Everything’s on Wikipedia. Misinformation, too. But Wiki says its editing process quickly shuts that down.
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When Wikipedia started in 2001, it was meant to be an online encyclopedia free for everyone to use and contribute to. Over the years, the question of Wikipedia’s accuracy has been hotly debated, and many journalists are forbidden from using it as their only source.
At any given time, its army of volunteer editors might be fighting a raging battle to make sure that a page contains the truth. That’s happening this week on Wikipedia entries about the coronavirus. Considering the state of information online, Wikipedia’s goal of providing free information for no incentive other than providing information is reassuring, assuming it can beat back the trolls.
I spoke with Katherine Maher, the chief executive officer of the Wikimedia Foundation, which oversees Wikipedia, and asked her how often the site gets hit by misinformation campaigns. The following is an edited transcript of our conversation.
Katherine Maher: There are efforts at times when groups of individuals will try to manipulate the quality of the information towards a particular aim. What is interesting is that it actually only takes one person who is tracking that article page to be able to shut that down. What that means is that we actually have the ability within the system to self-regulate when there’s an effort to actively manipulate information.
Molly Wood: Is it possible that some of the concern going forward is less about errors and more about omission?
Maher: Absolutely. I think that the editor balance is roughly, best numbers, 80% male and 20% identify as women. What that leads to is implicit bias in terms of what gets covered and what is deemed as notable. Right now, the content on most Wikipedias, particularly in the subject area of biographies, is skewed towards men. That’s one of those places where Wikipedia editors are actually really interested in trying to correct the record. There’s a number of people across the Wikimedia community and groups that are actively oriented to writing women into history. The reason this matters so much is a lot of those products that are coming out of the technology sector today are trained on Wikipedia. If you have a database that overrepresents men, or overrepresents certain concepts, like science, to be associated with men, what you’re actually doing is encoding those biases into the world around you.
Wood: How do you see the role of Wikimedia right now, having evolved in a significant way as politics and culture shift around the idea of truth, around what a fact is?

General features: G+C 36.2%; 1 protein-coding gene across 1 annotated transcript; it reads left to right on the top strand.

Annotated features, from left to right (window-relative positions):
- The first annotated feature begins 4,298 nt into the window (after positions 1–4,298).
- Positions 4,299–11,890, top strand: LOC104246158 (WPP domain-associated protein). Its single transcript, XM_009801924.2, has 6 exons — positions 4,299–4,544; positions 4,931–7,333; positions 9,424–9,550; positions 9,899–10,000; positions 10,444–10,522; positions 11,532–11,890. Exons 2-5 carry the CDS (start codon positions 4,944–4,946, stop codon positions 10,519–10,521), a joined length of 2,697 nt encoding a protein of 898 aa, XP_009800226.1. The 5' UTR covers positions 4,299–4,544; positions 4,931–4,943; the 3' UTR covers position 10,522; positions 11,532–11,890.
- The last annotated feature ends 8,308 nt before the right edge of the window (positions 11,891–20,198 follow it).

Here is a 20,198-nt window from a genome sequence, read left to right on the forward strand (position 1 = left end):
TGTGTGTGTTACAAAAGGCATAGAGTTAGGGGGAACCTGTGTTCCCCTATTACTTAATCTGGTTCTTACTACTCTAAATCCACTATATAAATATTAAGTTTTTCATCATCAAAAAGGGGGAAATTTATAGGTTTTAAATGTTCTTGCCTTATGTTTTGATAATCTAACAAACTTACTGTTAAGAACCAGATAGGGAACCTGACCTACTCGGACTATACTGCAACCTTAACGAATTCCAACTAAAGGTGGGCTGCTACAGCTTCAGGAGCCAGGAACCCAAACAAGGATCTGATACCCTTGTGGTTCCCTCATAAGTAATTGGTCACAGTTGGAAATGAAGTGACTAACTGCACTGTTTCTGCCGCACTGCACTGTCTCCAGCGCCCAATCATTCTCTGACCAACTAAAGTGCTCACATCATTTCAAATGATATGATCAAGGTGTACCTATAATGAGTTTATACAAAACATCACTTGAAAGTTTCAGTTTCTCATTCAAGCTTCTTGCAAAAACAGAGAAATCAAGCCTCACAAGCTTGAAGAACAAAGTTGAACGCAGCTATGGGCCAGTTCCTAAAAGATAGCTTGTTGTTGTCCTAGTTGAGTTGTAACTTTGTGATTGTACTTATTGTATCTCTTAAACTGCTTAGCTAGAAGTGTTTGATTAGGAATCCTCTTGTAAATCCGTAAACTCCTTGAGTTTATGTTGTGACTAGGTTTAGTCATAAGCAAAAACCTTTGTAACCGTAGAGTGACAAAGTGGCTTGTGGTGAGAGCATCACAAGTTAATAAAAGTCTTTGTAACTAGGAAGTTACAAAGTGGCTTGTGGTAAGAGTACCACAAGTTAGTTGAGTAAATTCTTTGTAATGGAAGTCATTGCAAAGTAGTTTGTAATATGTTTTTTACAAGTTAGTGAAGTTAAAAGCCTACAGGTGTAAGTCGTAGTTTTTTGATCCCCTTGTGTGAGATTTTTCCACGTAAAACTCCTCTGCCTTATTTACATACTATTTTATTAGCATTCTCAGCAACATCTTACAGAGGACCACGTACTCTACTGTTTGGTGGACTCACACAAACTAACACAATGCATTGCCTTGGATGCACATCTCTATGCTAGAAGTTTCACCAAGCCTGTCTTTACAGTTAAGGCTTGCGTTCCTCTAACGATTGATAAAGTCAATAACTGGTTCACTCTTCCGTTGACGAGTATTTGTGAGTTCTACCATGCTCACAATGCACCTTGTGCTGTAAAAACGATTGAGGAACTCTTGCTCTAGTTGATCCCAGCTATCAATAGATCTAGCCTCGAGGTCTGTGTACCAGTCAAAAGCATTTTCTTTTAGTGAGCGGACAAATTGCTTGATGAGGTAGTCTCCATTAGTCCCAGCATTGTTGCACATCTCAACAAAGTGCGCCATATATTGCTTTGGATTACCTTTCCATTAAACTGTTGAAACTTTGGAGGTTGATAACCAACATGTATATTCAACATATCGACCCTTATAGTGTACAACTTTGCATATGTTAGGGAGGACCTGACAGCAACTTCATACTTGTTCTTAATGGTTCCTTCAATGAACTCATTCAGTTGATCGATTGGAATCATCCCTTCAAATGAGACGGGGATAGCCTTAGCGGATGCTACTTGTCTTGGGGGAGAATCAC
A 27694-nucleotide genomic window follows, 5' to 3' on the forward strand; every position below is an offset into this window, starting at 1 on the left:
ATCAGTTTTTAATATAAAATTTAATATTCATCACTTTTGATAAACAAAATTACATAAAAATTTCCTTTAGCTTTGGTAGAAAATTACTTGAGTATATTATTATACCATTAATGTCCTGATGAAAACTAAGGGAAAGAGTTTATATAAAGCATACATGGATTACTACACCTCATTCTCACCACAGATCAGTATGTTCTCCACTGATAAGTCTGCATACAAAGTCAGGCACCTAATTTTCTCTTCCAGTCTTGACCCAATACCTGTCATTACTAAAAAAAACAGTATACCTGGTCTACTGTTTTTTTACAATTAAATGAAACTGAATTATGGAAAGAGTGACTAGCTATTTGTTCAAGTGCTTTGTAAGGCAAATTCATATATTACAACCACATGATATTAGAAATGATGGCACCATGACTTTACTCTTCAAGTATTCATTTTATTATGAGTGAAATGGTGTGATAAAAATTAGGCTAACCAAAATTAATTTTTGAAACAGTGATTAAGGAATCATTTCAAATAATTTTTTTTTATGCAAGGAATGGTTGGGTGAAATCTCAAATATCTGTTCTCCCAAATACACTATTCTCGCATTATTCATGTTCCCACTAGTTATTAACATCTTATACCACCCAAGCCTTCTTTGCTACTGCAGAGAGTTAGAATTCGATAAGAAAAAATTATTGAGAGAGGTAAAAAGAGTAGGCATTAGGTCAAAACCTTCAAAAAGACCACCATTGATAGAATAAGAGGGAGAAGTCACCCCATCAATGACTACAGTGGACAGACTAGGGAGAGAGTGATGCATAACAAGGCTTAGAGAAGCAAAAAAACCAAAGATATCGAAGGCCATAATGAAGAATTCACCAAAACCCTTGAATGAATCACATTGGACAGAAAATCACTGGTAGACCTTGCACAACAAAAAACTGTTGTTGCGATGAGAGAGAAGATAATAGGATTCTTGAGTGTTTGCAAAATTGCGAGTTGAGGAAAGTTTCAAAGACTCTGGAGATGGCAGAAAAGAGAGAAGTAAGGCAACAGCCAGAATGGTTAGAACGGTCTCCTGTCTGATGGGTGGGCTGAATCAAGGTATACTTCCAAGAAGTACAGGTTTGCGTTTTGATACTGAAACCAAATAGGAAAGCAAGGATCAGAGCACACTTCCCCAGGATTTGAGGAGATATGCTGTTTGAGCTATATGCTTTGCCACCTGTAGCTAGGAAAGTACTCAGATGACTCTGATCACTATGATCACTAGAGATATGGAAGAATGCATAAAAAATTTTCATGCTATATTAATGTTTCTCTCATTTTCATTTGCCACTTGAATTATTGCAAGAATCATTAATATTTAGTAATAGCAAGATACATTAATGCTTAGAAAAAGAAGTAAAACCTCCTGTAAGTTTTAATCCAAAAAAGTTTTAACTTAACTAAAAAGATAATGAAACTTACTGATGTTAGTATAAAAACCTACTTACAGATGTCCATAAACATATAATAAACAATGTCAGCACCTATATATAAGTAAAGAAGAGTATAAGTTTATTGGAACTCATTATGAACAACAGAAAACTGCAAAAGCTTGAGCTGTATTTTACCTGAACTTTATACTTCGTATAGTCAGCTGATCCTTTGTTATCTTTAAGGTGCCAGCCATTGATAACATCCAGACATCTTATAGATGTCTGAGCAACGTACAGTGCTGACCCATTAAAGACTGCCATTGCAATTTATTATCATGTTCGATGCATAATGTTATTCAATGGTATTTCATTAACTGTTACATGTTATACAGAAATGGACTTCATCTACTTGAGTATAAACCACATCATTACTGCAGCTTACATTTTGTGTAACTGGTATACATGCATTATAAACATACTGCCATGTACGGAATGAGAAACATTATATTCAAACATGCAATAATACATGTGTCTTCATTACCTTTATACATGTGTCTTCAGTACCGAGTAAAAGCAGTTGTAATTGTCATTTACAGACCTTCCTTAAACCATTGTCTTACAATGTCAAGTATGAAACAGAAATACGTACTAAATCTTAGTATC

Maher: It’s funny, when I started at Wikimedia Foundation, I always thought, “This job would be so interesting.” I never expected it to be quite so relevant, relevant to the conversation around the future technology, relevant to the conversation around the future of information, relevant to the conversation around the future of trust. I think what has changed for us is we’ve gone from being a website on the internet to a way in which the world records itself. We’ve become much more of a central record of information that underpins the knowledge infrastructure of the web. It belongs to everyone, and we have a responsibility to make sure that [it] stays that way.
Wood: I want to shift to how you guys pay the bills. There’s the public radio model, the public contribution and the donation model. Is that the primary way that you accrue revenue?
Maher: We have a lot in common with public radio in that we, every year at the end of the year, ask our readers to donate to Wikipedia. We’re incredibly fortunate that around 8 million people donate every year an average of $15. That makes up about 85% of our total contributions. The remainder are primarily from major donors, the people who give a little bit more than $15, and philanthropic foundations. We are entirely nonprofit and entirely donor-driven as an organization. What’s interesting to me is, actually, fewer than 1% of our total readers give. Although we think of ourselves as very much a public-supported organization given how many people read Wikipedia all over the globe, it’s still a pretty exceptional group of individuals who make sure that it keeps running year in and year out.
Related links: More insight from Molly Wood
Last month, Wikipedia announced it had more than 6 million articles in English on the site. The 6 millionth article is by a woman and about a woman — a 19th-century school teacher and author.
You can hear or read more from Katherine Maher in a podcast she did back in 2018. She talked about some of these same issues, as well as how they had to ban Congress from editing Wikipedia because “Congress is notorious for vandalizing Wikipedia.”
She also made an interesting argument in the New York Times last year about not overrelying on artificial intelligence to solve our problems, but instead, using it to augment the work of humans and not replace it.
Speaking of AI, there’s a fascinating story in Motherboard this week about how a little army of about 1,600 bots are writing articles for Wikipedia in various languages. That might be the reason that the second largest Wikipedia in the world is written in Cebuano, a language that’s spoken in the southern Philippines. This is a fact that I learned on Wikipedia. Even though only about 15 million people speak the language, there are more than 5 million articles on Cebuano Wikipedia. Apparently most of those articles are the work of a single bot. There is apparently some controversy about this within the Wikimedia community, but Motherboard said it reviewed about 1,000 of the articles the bot wrote and said they were “surprisingly well constructed.”
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